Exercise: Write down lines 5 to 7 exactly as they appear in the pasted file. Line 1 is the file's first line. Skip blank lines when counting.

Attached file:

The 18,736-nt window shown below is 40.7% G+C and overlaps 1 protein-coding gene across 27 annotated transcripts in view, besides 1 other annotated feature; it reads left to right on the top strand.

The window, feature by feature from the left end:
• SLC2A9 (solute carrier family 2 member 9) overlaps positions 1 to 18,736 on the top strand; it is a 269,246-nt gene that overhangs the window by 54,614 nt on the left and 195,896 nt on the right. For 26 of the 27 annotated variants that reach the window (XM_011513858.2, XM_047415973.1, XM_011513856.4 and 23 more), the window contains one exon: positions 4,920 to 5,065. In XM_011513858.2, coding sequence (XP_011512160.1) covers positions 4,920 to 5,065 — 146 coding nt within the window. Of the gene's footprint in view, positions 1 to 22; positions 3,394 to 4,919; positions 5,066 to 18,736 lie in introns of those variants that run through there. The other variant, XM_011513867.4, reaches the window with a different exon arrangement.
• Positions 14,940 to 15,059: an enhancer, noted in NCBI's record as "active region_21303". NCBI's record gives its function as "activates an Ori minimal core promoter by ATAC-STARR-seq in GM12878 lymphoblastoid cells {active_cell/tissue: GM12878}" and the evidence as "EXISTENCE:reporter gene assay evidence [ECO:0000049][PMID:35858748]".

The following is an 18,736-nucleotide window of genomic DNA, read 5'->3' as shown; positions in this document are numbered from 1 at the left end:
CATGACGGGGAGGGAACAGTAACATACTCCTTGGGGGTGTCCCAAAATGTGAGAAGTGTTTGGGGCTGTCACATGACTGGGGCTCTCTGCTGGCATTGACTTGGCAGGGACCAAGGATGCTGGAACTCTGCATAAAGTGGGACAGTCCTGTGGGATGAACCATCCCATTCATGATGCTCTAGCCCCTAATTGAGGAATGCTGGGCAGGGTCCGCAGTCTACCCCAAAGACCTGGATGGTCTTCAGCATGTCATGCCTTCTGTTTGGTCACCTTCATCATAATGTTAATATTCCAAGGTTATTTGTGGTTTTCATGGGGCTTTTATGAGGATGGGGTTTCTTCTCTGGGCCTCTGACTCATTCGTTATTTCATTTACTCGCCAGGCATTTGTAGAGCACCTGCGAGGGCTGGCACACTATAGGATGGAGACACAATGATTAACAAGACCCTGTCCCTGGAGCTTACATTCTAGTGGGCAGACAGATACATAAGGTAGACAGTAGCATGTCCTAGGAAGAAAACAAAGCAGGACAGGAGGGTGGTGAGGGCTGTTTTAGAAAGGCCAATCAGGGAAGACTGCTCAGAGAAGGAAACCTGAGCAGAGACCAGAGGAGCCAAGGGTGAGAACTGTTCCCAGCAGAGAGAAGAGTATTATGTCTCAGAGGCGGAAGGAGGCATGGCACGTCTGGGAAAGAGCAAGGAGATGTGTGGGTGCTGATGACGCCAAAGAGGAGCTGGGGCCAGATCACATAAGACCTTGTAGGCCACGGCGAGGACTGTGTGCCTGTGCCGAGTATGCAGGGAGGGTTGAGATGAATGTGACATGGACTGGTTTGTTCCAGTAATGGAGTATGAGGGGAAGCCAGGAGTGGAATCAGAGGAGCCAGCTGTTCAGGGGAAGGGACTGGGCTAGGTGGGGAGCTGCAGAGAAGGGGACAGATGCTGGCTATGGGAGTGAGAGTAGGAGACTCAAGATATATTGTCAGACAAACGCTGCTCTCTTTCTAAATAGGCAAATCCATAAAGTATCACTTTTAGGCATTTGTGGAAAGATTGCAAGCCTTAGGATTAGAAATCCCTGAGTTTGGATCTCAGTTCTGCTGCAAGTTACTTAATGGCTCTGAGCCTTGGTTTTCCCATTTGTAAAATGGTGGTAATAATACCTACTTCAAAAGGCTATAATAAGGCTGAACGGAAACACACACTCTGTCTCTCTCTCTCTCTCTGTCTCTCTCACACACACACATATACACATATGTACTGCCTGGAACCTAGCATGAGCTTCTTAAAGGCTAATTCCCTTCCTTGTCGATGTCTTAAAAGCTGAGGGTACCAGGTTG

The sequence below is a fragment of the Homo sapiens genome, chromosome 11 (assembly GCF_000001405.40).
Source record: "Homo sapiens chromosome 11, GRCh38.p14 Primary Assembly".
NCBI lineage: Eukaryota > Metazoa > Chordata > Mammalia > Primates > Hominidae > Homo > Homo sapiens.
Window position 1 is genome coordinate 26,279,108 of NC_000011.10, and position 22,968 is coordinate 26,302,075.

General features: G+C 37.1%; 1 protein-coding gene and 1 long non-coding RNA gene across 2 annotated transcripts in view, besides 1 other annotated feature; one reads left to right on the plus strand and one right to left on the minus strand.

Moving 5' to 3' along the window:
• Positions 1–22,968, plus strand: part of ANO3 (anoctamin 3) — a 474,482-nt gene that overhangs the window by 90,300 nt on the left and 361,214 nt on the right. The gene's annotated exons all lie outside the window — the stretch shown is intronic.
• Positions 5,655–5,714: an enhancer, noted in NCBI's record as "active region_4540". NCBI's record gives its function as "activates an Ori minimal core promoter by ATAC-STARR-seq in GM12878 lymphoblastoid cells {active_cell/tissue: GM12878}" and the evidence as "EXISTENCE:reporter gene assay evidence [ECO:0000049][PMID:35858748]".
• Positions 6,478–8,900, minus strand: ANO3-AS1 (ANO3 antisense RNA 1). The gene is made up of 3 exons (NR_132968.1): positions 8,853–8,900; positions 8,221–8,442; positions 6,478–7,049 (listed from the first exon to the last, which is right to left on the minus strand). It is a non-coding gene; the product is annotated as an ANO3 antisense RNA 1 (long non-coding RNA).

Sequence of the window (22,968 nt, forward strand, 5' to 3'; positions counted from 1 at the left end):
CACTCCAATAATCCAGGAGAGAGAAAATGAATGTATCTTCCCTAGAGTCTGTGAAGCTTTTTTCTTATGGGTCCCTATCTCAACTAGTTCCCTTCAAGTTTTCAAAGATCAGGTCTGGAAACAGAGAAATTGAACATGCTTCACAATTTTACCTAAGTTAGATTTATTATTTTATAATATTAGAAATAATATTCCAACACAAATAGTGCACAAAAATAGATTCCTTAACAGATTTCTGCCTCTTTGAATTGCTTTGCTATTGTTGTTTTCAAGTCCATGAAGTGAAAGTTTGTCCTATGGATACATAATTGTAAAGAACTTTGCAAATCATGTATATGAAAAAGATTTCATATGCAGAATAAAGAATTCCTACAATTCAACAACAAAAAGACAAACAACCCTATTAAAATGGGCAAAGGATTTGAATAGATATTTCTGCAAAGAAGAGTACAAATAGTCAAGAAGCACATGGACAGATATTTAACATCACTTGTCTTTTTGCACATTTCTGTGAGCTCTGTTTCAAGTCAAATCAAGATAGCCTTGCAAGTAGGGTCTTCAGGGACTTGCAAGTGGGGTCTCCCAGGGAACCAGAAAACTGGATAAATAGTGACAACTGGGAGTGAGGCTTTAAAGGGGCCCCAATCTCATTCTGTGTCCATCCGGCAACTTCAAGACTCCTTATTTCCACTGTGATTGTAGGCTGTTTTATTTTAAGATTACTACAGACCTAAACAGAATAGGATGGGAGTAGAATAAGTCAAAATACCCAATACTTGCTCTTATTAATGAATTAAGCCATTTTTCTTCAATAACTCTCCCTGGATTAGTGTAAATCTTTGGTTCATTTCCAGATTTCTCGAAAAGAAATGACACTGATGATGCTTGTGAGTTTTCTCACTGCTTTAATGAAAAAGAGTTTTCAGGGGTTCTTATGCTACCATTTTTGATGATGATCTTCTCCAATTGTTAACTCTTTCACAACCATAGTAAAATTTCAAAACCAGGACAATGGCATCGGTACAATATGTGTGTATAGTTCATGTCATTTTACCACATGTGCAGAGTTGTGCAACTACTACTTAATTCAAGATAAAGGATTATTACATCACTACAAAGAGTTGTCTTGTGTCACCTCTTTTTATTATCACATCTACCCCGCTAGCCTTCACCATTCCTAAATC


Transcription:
The following is an 18,736-nucleotide window of genomic DNA, read 5'->3' as shown; positions in this document are numbered from 1 at the left end:
CATGACGGGGAGGGAACAGTAACATACTCCTTGGGGGTGTCCCAAAATGTGAGAAGTGTTTGGGGCTGTCACATGACTGGGGCTCTCTGCTGGCATTGACTTGGCAGGGACCAAGGATGCTGGAACTCTGCATAAAGTGGGACAGTCCTGTGGGATGAACCATCCCATTCATGATGCTCTAGCCCCTAATTGAGGAATGCTGGGCAGGGTCCGCAGTCTACCCCAAAGACCTGGATGGTCTTCAGCATGTCATGCCTTCTGTTTGGTCACCTTCATCATAATGTTAATATTCCAAGGTTATTTGTGGTTTTCATGGGGCTTTTATGAGGATGGGGTTTCTTCTCTGGGCCTCTGACTCATTCGTTATTTCATTTACTCGCCAGGCATTTGTAGAGCACCTGCGAGGGCTGGCACACTATAGGATGGAGACACAATGATTAACAAGACCCTGTCCCTGGAGCTTACATTCTAGTGGGCAGACAGATACATAAGGTAGACAGTAGCATGTCCTAGGAAGAAAACAAAGCAGGACAGGAGGGTGGTGAGGGCTGTTTTAGAAAGGCCAATCAGGGAAGACTGCTCAGAGAAGGAAACCTGAGCAGAGACCAGAGGAGCCAAGGGTGAGAACTGTTCCCAGCAGAGAGAAGAGTATTATGTCTCAGAGGCGGAAGGAGGCATGGCACGTCTGGGAAAGAGCAAGGAGATGTGTGGGTGCTGATGACGCCAAAGAGGAGCTGGGGCCAGATCACATAAGACCTTGTAGGCCACGGCGAGGACTGTGTGCCTGTGCCGAGTATGCAGGGAGGGTTGAGATGAATGTGACATGGACTGGTTTGTTCCAGTAATGGAGTATGAGGGGAAGCCAGGAGTGGAATCAGAGGAGCCAGCTGTTCAGGGGAAGGGACTGGGCTAGGTGGGGAGCTGCAGAGAAGGGGACAGATGCTGGCTATGGGAGTGAGAGTAGGAGACTCAAGATATATTGTCAGACAAACGCTGCTCTCTTTCTAAATAGGCAAATCCATAAAGTATCACTTTTAGGCATTTGTGGAAAGATTGCAAGCCTTAGGATTAGAAATCCCTGAGTTTGGATCTCAGTTCTGCTGCAAGTTACTTAATGGCTCTGAGCCTTGGTTTTCCCATTTGTAAAATGGTGGTAATAATACCTACTTCAAAAGGCTATAATAAGGCTGAACGGAAACACACACTCTGTCTCTCTCTCTCTCTCTGTCTCTCTCACACACACACATATACACATATGTACTGCCTGGAACCTAGCATGAGCTTCTTAAAGGCTAATTCCCTTCCTTGTCGATGTCTTAAAAGCTGAGGGTACCAGGTTG

The sequence below is a fragment of the Homo sapiens genome, chromosome 11 (assembly GCF_000001405.40).